Haywood is not mysterious, nor mystical; he is not distant with strangers nor unduly familiar with close associates. In a word a poor subject for the dramatist. “Clever, shrewd, a Machiavelli,” thus speak those who watched him once or twice adapting himself to the mood, the temper, the level of a thousand miners, ten young children, a group of artists, a cultured woman. Watch him some more and you will find something more humanely interesting than Machiavellian shrewdness or cleverness: the faculty of sympathetic response. Uncover the strings of a piano and every sound in the room will call forth a sympathetic vibration of the sounding board. Haywood vibrates sympathetically.

Haywood adapts himself to the audience, but that adaptation is the result of a reflex action, not of a conscious effort. The other day I watched him conducting a risky movement. He asked a crowd made up of perhaps twenty-five nationalities to select as many delegates, whom he sat on the stage in a row, calling upon them in turn to say a few words. The crowd had been on strike several weeks; which means that for several weeks those men, women and children had slept their fill, rested their limbs, listened, for hours to argumentation, read pamphlets; their bodies and their minds were undergoing a crucial change; races were commingling, united by the same hopes; bold, energetic men with a halo of romance had come from the ends of the continent to lead their fight. Bellies were empty perhaps, but hunger is not so fierce in idleness as in times of factory speeding. A carnival spirit pervaded the hall; and the twenty-five were lined up on the platform, self-conscious, with the weak jaw of the scared or the swagger of the panicky.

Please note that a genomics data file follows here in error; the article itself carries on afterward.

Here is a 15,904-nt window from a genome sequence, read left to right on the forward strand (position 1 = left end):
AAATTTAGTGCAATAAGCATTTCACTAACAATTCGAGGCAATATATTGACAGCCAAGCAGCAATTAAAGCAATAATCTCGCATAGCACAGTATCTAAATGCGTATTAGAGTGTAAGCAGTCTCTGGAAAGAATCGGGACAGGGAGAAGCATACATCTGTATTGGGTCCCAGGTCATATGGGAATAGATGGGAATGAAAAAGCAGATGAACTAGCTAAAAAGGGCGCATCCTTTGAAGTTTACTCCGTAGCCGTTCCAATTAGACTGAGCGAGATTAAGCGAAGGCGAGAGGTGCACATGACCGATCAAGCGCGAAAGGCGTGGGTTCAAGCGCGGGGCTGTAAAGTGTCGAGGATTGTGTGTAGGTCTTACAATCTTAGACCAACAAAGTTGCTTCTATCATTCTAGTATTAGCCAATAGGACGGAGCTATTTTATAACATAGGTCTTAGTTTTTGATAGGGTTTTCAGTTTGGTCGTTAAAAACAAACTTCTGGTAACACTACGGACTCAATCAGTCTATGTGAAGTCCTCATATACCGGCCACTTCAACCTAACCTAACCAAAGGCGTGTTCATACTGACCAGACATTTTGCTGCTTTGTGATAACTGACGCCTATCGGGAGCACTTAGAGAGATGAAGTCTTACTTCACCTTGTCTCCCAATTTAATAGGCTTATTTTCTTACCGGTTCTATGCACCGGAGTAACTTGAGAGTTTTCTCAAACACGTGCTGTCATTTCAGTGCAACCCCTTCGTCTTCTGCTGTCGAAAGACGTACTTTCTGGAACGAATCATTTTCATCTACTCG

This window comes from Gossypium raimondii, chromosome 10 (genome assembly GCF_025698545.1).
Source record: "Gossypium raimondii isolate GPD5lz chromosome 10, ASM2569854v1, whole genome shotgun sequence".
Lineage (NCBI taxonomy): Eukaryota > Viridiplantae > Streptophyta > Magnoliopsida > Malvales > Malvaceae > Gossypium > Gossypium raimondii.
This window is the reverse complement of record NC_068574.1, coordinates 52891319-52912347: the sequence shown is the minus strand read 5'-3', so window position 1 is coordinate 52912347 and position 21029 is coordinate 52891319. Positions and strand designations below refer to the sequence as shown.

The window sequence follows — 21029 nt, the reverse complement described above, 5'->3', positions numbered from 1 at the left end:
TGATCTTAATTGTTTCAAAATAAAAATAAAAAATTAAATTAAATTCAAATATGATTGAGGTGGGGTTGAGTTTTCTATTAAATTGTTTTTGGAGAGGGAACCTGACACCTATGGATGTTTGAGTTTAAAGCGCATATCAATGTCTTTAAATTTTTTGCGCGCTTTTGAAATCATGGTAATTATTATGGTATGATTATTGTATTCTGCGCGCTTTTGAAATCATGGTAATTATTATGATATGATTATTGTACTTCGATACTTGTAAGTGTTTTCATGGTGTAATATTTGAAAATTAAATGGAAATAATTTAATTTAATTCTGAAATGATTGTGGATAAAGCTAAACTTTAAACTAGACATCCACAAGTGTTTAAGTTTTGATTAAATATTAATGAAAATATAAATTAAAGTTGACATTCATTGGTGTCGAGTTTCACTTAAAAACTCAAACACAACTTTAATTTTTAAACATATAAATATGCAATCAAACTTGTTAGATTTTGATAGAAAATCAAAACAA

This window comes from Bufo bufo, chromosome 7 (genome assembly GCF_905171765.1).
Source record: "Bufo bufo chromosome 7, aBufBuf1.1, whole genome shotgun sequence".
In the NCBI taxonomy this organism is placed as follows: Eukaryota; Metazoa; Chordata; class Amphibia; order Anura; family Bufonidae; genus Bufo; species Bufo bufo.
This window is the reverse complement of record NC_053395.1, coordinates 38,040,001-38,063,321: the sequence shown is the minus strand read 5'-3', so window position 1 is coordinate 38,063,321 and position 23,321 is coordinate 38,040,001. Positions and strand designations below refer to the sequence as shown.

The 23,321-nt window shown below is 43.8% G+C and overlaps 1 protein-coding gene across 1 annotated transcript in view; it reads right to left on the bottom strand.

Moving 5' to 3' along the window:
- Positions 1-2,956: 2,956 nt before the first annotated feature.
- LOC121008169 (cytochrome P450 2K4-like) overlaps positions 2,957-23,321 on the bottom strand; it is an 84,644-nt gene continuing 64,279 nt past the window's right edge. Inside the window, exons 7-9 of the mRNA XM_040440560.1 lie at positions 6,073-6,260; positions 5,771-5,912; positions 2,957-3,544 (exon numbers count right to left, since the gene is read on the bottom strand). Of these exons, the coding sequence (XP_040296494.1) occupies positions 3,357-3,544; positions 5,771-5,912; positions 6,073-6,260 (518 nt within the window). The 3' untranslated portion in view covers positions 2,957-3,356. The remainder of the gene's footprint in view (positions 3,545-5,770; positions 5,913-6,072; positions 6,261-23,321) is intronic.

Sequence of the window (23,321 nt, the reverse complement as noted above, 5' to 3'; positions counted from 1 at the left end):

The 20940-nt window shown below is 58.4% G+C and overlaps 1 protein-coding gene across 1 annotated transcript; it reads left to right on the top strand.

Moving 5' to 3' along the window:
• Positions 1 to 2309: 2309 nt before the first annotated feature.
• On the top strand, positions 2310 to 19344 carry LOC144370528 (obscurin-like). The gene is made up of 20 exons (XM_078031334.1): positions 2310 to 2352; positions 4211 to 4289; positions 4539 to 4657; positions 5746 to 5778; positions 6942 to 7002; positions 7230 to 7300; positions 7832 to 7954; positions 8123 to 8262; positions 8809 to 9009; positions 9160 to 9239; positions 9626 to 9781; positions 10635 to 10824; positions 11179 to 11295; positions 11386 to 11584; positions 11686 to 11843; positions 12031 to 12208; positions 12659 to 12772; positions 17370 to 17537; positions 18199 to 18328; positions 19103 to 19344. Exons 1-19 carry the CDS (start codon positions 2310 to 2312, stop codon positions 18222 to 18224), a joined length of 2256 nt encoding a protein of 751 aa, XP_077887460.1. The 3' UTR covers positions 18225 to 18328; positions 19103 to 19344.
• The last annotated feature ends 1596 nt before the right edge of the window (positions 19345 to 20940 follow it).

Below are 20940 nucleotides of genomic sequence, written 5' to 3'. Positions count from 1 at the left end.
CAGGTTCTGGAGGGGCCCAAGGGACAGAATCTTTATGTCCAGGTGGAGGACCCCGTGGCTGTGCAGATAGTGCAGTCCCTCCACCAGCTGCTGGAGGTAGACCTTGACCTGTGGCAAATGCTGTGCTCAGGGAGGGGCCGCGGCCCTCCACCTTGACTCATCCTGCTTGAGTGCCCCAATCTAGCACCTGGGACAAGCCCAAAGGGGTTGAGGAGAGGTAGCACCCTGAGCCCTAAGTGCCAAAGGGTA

Some of them rushed to the front when called upon and repeated stock phrases; these Haywood encouraged, in order to give heart to the others. Some launched upon a lecture. Some stuttered in a choked whisper; Haywood repeated their words, editing them a little, for the benefit of the last row in the audience. Some were ridiculous and called forth a storm of mock applause and giggling; Haywood reminded the audience of the fact that the hardest workers are not the best talkers. When a sweet-faced, child-like girl, the Italian delegate, almost ran off the stage in a fit of fright, Haywood, with the attitude of a father to his young daughter or of a courtier to a princess, came to her, took her hand and with a bow presented her to the audience. And the girl, feeling safe under the protection of the tall Cyclop, found something to say and the voice to say it. But for the strong restraining hand of Haywood the audience would have jeered the poor inarticulate delegates, shouted the little girl off the stage, and then delegates and crowd, the former humiliated, the latter ashamed, would have all born a grudge against the organizer of the performance.